Charles Dickens and Victorian Education
The Queen's University of Belfast
Extracted from The Oxford Reader's Guide to Dickens
By permission of Oxford University Press.
Evidence of Dickens's interest in the important subject of education appears in his fiction, journalism and public speeches. While he was sensitive to the various educational developments which occurred in his lifetime, he stopped short of offering practical solutions to problems, and his work only reflects a selected range of issues and institutions. He was a strong believer in universal, non-sectarian education, though not necessarily under a state system. He never joined any of the reforming societies, and seemed more comfortable dealing with particular cases and large principles, rather than legislation and administration. His general outlook on the subject is encapsulated in a speech he gave in Birmingham in 1844; he said, "If you would reward honesty, if you would give encouragement to good, if you would stimulate the idle, eradicate evil, or correct what is bad, education -- comprehensive liberal education -- is the one thing needful, and the one effective end" (Speeches 63).
Dickens's early years coincided with the state's growing sense of responsibility for the instruction of its citizens. Access to education varied tremendously, according to location, gender, and class. Those who could pay for their schooling had access to several types of institutions -- though quality was by no means guaranteed. Dickens's own experience is case in point: his education, which he acknowledged to have been "irregular" (letter of July 1838), and relatively slight, began in Chatham, where he was a pupil at a dame-school -- a deficient private establishment with an unqualified woman at its head, similar to the one run by Mr. Wopsle's great-aunt (GE 7). Then in 1821 he moved on to the Rev. William Giles's School, where his experiences were more positive. He parted with Giles in 1822, when the Dickens family transferred to London, and in 1824, when they moved into the Marshalsea, Dickens went to reside with a Mrs. Roylance, the original of Mrs. Pipchin (DS 8). His formal schooling resumed in 1825, when he was sent to Wellington House Classical and Commercial Academy, run by the sadistic William Jones, who was the original for Mr. Creakle, and whose school was the inspiration for Salem House (DC 5-7). Dickens's experiences prompted two other recollections of Wellington House: in his essay "Our School' he noted that Jones ("the Chief") had a penchant for ruling ciphering-books, and then "smiting the palms of offenders with the same diabolical instrument" (HW 4, 11 October 1851); in a speech of 1857 he remarked that it was Jones's business "to make as much out of us and put as little into us as possible" (Speeches 240). There were, however, positive aspects to Dickens's time at the school: he spoke well of the English teacher, Mr. Taylor, who had features in common with Mr. Mell (DC 5-7, 63), and the Latin master, who "took great pains when he saw intelligence and a desire to learn" (HW 4, 11 October 1851). By the time Dickens left in 1827 he had won the Latin prize.
While Dickens, as the son of a clerk, acquired some formal education, provision for the poor was far less readily assured. Wider access was facilitated by the non-sectarian British and Foreign School Society (founded 1808), and the strongly religious National Society for Promoting the Education of the Poor in the Principles of the Established Church (founded 1811); both used the large-scale monitorial system, and between them they administered over 18,000 schools by 1851. Dickens objected to the National Society's insistence on church intervention in education, declaring that the "Catechism is wholly inapplicable to the state of ignorance that now prevails" (letter of 16 September 1843). This comment is characteristic of a larger controversy: for much of the nineteenth century the issue of religious education proved to be the key obstacle in developing a pervasive national school system. Dickens developed this idea imaginatively in "A December Vision," which contains a portrait of priests and teachers arguing over -- but never agreeing on -- what to teach (HW 2, 14 December 1850).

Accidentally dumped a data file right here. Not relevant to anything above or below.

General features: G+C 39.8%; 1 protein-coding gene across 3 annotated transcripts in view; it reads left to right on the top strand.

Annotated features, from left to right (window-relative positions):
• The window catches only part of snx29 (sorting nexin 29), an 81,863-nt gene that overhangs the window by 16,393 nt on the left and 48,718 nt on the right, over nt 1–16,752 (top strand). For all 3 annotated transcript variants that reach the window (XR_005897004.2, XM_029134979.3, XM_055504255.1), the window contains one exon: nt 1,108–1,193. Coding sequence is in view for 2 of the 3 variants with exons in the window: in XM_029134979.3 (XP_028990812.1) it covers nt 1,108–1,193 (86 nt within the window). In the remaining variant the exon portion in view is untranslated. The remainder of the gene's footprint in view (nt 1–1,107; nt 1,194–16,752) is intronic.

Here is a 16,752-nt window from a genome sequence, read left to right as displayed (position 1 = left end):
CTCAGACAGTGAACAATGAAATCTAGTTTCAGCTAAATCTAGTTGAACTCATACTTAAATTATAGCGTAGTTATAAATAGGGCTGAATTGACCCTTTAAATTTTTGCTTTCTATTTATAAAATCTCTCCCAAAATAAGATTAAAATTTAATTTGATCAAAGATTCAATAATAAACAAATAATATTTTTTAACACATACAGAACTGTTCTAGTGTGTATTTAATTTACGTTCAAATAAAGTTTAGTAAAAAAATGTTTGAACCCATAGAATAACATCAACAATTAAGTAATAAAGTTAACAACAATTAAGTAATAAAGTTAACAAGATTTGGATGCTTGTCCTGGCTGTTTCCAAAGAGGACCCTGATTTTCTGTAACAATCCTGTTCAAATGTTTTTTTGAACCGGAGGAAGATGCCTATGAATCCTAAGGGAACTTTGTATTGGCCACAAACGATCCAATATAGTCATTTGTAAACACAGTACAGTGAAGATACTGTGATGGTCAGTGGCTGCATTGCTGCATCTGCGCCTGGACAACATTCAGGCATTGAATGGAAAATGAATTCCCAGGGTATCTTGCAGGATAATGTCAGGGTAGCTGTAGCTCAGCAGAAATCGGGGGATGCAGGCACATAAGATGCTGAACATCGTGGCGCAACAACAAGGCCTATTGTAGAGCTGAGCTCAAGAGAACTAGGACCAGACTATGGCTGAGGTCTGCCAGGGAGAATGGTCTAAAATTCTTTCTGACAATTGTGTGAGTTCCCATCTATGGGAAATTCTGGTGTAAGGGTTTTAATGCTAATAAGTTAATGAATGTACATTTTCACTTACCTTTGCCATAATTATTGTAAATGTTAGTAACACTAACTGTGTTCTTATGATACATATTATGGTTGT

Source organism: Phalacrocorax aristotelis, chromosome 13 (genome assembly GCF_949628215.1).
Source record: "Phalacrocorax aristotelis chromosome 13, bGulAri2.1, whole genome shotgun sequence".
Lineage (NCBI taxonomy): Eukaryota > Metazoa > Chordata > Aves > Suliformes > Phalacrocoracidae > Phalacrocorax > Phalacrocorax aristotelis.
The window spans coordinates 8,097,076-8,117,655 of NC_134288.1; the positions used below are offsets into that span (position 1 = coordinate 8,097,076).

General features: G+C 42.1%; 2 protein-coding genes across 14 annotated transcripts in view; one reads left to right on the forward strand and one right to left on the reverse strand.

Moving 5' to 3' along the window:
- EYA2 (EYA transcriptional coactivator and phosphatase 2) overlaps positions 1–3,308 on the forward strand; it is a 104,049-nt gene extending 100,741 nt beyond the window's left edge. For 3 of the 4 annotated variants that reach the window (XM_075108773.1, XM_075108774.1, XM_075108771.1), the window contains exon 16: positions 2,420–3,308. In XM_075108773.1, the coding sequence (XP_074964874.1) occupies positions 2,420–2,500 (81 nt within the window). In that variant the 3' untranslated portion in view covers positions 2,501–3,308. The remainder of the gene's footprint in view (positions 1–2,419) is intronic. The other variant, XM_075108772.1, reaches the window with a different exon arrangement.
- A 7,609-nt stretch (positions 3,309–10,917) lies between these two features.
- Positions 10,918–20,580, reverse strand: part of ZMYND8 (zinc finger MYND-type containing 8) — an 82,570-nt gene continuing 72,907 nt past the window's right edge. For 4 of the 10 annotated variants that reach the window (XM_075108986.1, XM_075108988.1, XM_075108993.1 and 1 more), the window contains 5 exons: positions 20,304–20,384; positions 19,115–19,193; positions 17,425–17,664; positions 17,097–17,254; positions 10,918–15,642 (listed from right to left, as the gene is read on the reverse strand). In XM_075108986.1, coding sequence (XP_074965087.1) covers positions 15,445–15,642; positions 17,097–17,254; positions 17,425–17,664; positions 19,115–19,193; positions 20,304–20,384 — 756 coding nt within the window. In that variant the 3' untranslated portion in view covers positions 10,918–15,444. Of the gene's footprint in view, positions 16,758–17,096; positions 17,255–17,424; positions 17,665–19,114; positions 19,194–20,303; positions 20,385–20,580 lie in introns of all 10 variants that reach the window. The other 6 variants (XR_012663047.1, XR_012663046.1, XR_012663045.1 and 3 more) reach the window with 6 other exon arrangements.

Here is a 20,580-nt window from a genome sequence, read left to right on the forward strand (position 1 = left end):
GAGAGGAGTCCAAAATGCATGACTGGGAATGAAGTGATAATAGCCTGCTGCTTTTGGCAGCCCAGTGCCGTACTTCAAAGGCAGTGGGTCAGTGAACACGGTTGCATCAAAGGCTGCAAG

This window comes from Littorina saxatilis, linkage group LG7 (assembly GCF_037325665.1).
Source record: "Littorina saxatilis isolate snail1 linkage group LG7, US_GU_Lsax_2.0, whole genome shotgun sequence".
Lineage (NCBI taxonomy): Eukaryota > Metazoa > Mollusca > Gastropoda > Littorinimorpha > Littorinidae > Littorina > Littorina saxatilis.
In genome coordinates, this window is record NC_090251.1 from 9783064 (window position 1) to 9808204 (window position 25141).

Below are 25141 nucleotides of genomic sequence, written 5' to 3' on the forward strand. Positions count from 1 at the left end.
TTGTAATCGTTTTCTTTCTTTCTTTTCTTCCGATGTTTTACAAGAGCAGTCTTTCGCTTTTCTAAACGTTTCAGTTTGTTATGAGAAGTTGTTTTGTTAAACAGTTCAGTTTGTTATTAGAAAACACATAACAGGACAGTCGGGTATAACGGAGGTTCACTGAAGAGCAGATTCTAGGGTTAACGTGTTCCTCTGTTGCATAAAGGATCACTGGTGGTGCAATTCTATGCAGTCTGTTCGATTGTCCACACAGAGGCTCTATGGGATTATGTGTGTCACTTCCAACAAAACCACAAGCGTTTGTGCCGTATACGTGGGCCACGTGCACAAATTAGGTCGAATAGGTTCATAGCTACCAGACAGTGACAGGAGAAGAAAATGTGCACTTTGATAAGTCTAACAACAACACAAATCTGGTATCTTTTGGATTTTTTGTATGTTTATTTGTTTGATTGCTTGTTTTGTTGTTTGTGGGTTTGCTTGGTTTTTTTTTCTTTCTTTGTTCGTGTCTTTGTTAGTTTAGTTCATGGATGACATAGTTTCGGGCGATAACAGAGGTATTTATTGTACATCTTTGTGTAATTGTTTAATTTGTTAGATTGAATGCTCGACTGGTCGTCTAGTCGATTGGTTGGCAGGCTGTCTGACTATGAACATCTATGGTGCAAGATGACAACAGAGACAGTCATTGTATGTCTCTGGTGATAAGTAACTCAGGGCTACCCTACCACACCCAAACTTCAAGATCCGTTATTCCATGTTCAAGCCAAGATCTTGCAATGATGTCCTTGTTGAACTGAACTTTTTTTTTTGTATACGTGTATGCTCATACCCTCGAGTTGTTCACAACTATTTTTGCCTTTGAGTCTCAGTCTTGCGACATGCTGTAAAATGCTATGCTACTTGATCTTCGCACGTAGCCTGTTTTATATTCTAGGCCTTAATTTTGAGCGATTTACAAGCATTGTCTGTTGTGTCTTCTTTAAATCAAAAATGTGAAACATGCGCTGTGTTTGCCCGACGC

Dickens found an ally in his promotion of non-sectarian education and concern for the poor and deprived in James Kay-Shuttleworth (1804-77), a former assistant poor-law commissioner, statistician, and critic of the monitorial system, who in 1839 became the first secretary of the Committee of the Privy Council on Education, and laid the foundation for a national system of popular education. He opened the first teacher training college (in Battersea, 1840); reported on the training of pauper children (1841); instituted the pupil-teacher apprentice system to counter the shortage and poor quality of elementary teachers (1846); and developed an inspectorate for those schools which received government grants. Dickens made his acquaintance in 1846, and found that they shared an interest in Ragged Schools (right) -- those institutions which, as their name suggests, accepted the raggedest of children. In 1843 Dickens began his frequent visits to these schools, and became one of their most prominent supporters, though he was also aware of their limitations -- particularly the lack of qualified teaching staff. Ragged Schools found their way into his journalism (HW 4, 13 March 1852) and his fiction, where Charley Hexam calls his first school a "temple of good intentions" (OMF 2.1). Dickens even wrote to Kay-Shuttleworth proposing that they establish a model ragged school; he enthusiastically declared, "surely you and I could set one going' (letter of 28 March 1846).